Prostatectomy performed by Dr. Edward “Ted” Eigner | by Debra Melani

Dr. Edward “Ted” Eigner

Posted on Thu, Jan 31, 2013

Dr. Edward “Ted” Eigner, Urologist at Urology Associates, Lone Tree, Colorado


Most commonly used for prostate cancer, it involves removing the prostate and the seminal vesicles and then reattaching the urethra back to the bladder.

Of note: One of the first procedures ever performed with da Vinci, the prostatectomy (which Dr. Eigner has been performing since 2004) paved the way for surgeons into the robotic era.

Benefits: Traditionally requires a large scar and highly precise work done in a deep cavity. With da Vinci’s 3-D vision and 10-fold magnification, surgeons have dramatic visual improvement. Combined with the high precision and maneuverability of the robotic system, surgeons can perform the minute, sensitive cutting and suturing through tiny incisions with greater ease, avoiding nerve damage that can lead to life-altering incontinence or erectile dysfunction. Average hospital stay is reduced from three nights to one.


DaVinci robotic arm

da Vinci robotic arm

Since 2002, when HealthONE hospitals became the first in the Rocky Mountain Region to introduce the da Vinci® Robotic System into the operating room, thousands of patients have benefited from the most-advanced laparoscopic surgery available today. Although the four-armed surgical robot never fulfilled its original intent — providing remote battlefield surgery for the Army in the late 1980s — it has done everything from removing cancerous prostates and kidneys to repairing heart valves and prolapsed uteruses, all while putting patients back on their feet more quickly than traditional surgeries.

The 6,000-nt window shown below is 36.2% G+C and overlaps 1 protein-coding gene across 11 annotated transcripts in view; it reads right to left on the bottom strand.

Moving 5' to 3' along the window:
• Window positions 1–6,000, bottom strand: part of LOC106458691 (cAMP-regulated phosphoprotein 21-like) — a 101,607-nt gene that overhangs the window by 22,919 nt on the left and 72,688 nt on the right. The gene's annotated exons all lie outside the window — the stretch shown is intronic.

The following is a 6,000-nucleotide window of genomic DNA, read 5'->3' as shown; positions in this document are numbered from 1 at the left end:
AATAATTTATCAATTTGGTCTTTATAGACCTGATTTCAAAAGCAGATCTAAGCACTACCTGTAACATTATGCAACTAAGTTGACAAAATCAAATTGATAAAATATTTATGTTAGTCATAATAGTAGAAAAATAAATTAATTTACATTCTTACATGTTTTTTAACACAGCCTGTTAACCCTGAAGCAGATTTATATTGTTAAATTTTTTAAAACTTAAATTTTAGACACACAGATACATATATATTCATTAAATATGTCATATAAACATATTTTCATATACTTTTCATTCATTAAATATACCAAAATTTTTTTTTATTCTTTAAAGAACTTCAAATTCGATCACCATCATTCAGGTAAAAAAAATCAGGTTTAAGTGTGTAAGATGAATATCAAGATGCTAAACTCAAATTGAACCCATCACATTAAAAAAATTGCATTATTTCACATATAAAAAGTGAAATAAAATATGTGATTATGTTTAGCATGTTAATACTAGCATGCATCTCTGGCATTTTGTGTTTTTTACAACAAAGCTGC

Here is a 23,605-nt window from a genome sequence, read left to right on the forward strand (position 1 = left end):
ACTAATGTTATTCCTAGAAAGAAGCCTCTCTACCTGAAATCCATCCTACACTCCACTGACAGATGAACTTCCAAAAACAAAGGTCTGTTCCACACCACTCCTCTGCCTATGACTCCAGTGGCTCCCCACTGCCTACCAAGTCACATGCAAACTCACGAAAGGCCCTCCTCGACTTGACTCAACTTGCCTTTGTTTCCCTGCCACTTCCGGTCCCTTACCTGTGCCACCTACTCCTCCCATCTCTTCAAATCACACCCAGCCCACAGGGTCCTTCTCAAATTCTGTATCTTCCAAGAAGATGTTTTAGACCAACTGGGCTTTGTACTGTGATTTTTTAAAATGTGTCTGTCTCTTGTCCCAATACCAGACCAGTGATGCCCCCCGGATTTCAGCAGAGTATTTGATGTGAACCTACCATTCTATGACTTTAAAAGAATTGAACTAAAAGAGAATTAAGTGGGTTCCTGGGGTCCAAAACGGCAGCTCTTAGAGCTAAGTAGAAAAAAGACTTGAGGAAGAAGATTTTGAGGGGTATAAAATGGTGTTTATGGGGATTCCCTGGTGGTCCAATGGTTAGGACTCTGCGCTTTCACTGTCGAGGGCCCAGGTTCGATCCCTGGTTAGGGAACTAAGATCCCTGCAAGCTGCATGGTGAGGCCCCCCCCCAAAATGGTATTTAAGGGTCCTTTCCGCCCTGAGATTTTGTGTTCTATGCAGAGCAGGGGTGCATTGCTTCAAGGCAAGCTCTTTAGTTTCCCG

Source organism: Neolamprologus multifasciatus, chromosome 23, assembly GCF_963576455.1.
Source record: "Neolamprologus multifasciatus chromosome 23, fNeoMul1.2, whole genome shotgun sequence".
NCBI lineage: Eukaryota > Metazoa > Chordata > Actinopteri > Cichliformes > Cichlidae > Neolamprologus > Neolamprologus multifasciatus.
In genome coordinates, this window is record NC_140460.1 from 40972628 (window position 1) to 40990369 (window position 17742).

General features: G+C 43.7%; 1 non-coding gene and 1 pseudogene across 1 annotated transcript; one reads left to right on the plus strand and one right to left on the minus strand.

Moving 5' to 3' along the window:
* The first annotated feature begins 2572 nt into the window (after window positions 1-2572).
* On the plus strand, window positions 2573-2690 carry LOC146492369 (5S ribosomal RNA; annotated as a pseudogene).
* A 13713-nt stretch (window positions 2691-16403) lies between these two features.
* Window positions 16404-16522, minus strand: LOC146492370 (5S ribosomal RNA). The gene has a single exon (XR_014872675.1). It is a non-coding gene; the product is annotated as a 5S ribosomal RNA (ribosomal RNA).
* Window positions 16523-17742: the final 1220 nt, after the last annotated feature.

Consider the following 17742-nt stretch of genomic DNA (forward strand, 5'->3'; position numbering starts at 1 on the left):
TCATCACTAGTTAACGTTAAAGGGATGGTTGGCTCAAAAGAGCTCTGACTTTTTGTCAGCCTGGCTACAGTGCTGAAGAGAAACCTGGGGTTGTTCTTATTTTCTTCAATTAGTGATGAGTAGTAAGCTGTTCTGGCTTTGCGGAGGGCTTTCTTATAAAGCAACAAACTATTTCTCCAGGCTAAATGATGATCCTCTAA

Although surgeons are still in control with da Vinci®, they sit at a console a few feet away from the patient, peering through a high-definition, 3-D, viewing system. Looking more like a teen playing a video game than a doctor performing surgery, the surgeon uses hand controls to manipulate the robotic arms, which are inserted strategically in the patient through small (less than half inch) incisions and mimic the surgeon’s motions, but on a much more minute scale. Superb range-of-motion, coupled with a magnified vision system that surgeons say gives the illusion of being inside the patient, can lead to excellent outcomes with less risk of blood loss, infections, scarring and other serious complications.

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  1. Rhonda Valdez says:

    My father, Edward R. Sajbel, 88 y.o. in very good health, asked me to inquire about your skills and abilities. He along with my mother live in Pueblo, CO. He was recently diagnosed with prostate cancer. He is a Kaiser Permente patient. Can you please give me health information about best treatment options. His Gleason score is 3/4 and 4/3. Thank you,
    Rhonda S. Valdez

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